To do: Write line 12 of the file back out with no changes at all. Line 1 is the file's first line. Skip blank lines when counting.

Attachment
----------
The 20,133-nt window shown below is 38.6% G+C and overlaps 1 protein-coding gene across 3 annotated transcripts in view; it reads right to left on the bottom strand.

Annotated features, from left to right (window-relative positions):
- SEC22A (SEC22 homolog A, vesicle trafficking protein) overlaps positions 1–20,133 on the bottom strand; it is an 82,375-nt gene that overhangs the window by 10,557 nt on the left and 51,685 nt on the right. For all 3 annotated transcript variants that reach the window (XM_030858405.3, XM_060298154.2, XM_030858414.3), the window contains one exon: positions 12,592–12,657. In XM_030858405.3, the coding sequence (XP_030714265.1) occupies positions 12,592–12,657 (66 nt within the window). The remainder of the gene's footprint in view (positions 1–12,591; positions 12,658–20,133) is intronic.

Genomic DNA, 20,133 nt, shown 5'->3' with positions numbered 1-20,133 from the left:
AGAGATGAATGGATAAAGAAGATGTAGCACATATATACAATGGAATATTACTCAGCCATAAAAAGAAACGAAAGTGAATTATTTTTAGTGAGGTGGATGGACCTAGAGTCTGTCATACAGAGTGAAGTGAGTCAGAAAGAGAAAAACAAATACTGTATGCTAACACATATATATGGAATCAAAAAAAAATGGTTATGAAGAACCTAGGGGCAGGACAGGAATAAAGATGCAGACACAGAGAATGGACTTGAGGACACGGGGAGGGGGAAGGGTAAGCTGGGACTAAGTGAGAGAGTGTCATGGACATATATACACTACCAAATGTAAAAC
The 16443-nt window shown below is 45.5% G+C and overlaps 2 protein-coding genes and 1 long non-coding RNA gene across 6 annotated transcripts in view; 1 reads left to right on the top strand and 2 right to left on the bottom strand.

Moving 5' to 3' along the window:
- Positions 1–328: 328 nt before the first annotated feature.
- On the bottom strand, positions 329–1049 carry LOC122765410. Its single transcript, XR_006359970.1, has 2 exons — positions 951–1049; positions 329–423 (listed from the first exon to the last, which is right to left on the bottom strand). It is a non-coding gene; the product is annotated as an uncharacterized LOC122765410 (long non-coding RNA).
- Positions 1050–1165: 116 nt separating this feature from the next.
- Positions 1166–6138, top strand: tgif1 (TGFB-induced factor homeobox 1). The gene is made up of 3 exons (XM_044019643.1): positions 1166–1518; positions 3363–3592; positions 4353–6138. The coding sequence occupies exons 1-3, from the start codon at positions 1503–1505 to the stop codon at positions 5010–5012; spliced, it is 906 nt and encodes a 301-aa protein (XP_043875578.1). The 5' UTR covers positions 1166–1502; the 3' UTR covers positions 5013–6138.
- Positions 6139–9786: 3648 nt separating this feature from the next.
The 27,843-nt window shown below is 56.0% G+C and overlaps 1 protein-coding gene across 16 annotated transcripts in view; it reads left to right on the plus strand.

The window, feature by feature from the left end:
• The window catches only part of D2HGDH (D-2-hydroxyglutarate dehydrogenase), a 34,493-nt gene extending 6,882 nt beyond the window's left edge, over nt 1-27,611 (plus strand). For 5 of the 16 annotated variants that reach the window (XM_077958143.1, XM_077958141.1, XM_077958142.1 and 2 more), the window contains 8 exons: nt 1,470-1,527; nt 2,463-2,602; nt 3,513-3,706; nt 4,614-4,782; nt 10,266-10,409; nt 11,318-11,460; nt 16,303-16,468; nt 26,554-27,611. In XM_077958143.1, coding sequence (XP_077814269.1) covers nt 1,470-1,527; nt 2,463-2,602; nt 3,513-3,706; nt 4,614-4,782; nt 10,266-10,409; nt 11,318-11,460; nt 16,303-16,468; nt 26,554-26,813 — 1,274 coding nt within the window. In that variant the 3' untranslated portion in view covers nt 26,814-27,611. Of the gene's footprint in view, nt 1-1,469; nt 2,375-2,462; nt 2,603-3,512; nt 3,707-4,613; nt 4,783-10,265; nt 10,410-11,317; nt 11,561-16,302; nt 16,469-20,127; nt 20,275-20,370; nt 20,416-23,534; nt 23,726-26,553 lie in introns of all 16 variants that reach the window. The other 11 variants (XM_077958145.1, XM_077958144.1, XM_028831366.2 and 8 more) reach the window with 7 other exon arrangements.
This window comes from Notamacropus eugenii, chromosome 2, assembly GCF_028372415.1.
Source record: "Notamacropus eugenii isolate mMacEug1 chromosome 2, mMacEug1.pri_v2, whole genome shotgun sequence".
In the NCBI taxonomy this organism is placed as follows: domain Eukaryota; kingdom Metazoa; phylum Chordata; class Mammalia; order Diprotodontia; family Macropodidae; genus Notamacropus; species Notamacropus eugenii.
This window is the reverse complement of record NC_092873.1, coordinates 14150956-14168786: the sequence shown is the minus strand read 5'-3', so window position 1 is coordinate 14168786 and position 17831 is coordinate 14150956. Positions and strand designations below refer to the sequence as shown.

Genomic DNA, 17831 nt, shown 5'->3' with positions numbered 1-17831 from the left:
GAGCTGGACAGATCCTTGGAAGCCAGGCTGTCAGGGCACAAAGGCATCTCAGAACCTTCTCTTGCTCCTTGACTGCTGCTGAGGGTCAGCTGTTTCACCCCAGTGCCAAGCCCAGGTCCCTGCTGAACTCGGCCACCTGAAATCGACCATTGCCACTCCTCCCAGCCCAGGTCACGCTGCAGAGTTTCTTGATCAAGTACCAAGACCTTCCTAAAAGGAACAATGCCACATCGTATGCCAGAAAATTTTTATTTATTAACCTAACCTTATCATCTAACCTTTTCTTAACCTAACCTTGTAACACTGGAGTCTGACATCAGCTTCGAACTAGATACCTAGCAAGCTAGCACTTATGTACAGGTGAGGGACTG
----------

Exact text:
- Positions 6139–9786: 3648 nt separating this feature from the next.